We begin our series on the New Testament writers with Mark, scribe of just one book in the New Testament, The Gospel of Mark.
The actual text of Mark’s Gospel does not reveal anything about its authorship. Unlike Paul, for example, Mark does not identify himself in his writing. Using Church tradition and clues elsewhere in the Bible, scholars have pieced together a picture of who he may have been.
Generally it has been held throughout the centuries that the John Mark that Paul speaks of traveling with in Acts 12:25 is the same Mark who wrote the Gospel. Based on that assumption, here are some things we know about Mark:
- Mark was a son of Mary (Acts 12:12) and cousin of Barnabas (Colossians 4:10)
- Mark’s mothers house was a gathering place for prayer (Acts 12:12)
- He traveled with Paul and Barnabas to Antioch (Acts 12:25)
- On the trip Mark caused a disagreement between Paul and Barnabas (Acts 13:5)
- He left the missionary voyage to return to Jerusalem (Acts 13:13)
- Mark evidently reconciled with Paul in later years and Paul thought well of him (Colossians 4:10-11; 2 Timothy 4:11)
- Mark had a strong association with Peter; church tradition considers Peter Mark’s mentor (1 Peter 5:13)
Audience: Scholars believe that Mark’s Gospel was primarily written for Romans. Unlike a Jewish audience, Romans would have had no need of being convinced that Jesus fulfilled Messianic prophecy, or had appropriate lineage. In a culture that valued logic and practicality, a concise history would have been just what they wanted.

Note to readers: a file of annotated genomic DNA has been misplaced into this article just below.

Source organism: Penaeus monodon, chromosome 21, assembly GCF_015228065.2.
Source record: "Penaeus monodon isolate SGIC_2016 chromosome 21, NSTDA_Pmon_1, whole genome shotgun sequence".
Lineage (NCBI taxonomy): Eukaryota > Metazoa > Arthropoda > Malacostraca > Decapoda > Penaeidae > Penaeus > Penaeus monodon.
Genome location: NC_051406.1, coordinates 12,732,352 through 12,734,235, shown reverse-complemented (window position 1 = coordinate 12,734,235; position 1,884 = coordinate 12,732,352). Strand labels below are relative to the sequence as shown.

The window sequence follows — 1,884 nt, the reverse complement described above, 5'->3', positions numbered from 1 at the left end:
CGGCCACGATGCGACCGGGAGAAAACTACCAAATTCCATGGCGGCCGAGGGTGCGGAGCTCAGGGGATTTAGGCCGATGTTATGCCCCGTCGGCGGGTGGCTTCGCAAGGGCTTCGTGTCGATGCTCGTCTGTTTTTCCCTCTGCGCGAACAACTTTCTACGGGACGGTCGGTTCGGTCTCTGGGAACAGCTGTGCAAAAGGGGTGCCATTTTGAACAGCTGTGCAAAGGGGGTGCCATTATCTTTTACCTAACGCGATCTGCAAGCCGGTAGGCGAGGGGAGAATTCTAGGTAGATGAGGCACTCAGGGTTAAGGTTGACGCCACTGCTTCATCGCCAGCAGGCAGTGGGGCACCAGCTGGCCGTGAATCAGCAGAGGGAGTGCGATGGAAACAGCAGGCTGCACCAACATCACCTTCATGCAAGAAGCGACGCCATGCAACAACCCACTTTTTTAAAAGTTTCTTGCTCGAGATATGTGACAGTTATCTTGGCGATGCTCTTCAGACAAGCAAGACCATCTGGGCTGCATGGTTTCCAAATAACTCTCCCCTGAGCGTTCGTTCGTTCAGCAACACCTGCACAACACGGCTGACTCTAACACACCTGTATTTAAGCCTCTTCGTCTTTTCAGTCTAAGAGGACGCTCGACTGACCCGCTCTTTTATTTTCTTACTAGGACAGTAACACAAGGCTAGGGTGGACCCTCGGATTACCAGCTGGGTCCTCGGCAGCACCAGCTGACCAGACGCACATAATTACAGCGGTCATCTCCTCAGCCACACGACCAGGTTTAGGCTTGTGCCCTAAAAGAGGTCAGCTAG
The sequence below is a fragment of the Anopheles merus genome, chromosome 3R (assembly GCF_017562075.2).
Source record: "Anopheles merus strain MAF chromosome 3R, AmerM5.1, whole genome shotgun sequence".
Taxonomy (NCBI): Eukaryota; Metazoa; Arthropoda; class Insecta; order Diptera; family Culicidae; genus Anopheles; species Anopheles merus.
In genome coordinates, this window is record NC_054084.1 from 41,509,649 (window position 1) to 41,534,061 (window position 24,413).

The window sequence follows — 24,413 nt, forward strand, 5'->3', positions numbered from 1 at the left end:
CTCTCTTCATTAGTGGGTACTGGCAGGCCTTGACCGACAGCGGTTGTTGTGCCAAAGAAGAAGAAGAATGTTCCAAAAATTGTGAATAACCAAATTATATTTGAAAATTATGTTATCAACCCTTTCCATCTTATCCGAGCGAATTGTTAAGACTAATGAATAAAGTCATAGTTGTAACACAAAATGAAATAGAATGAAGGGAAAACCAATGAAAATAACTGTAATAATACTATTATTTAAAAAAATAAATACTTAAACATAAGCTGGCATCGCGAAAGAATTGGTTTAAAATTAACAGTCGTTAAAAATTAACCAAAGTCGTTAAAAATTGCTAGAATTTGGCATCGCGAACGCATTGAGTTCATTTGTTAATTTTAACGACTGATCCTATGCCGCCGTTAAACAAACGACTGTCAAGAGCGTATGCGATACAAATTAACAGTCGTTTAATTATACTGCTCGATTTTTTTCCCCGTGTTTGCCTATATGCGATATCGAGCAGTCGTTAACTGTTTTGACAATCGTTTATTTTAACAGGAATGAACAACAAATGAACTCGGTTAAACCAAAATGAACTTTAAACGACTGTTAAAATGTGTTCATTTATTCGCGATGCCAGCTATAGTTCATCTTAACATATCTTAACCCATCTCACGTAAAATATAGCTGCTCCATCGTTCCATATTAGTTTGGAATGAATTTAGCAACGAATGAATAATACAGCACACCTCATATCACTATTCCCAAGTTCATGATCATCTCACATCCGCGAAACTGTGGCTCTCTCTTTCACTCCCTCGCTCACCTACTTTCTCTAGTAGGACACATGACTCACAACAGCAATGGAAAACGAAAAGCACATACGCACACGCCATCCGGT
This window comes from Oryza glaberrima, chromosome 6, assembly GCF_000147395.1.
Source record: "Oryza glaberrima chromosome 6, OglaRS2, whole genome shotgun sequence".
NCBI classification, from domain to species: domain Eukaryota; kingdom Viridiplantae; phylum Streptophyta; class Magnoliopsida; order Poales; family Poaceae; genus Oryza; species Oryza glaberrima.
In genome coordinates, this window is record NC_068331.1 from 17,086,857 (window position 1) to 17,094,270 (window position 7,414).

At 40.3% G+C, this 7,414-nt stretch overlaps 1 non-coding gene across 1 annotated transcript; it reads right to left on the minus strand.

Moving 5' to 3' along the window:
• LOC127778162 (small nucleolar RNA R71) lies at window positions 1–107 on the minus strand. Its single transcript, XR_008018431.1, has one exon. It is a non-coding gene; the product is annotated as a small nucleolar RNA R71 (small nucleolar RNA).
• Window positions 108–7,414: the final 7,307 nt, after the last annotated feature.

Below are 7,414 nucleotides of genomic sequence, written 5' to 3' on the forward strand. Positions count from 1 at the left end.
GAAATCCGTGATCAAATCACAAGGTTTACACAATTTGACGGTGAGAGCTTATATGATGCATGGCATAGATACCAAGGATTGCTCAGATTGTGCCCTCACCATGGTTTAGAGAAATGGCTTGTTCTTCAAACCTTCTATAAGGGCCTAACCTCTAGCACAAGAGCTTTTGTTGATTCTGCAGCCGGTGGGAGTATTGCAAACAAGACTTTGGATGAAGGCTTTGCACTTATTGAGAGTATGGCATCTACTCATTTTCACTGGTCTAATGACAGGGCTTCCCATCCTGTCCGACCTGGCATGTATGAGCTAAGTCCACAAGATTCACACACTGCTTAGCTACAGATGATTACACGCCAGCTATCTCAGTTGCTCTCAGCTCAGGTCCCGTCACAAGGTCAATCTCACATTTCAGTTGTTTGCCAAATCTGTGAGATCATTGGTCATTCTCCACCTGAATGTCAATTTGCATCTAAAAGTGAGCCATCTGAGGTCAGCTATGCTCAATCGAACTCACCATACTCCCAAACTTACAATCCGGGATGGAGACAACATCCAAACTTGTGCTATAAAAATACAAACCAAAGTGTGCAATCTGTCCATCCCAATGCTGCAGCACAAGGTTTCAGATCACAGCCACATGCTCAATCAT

Writing style: Mark’s writing style is succinct and focuses on action. One could almost say it is a book that responds to the question, “What did Jesus do?” This is the shortest Gospel, with just sixteen chapters. Mark frequently refers to Jesus as Teacher (contrast Matthew 8:25 and Mark 4:38). There is only one direct quotation from the prophets in his writing, consistent with what would have been meaningful (or not) to a Roman audience. Mark highlights Jesus miracles in detail.
Main themes of writing: Mark focused on the facts about Jesus (what he did more than what he said). It is a book of action. Mark uses the word εὐθέως (eutheós), meaning immediately/at once forty times in his sixteen chapters. This book’s purpose is to share the good news – the word εὐαγγέλιον (eugalion) which means good news and is translated as “Gospel,” is used twelve times in the Gospels, eight of them in Mark.
The Gospel of Mark gives a concise overview of the ministry of Jesus Christ on earth. While we may not know many details about Mark, we know that the words he recorded about the life of Jesus are trustworthy because they were inspired by the Holy Spirit.
Painting of Mark by Gioacchino Assereto (1600-1649)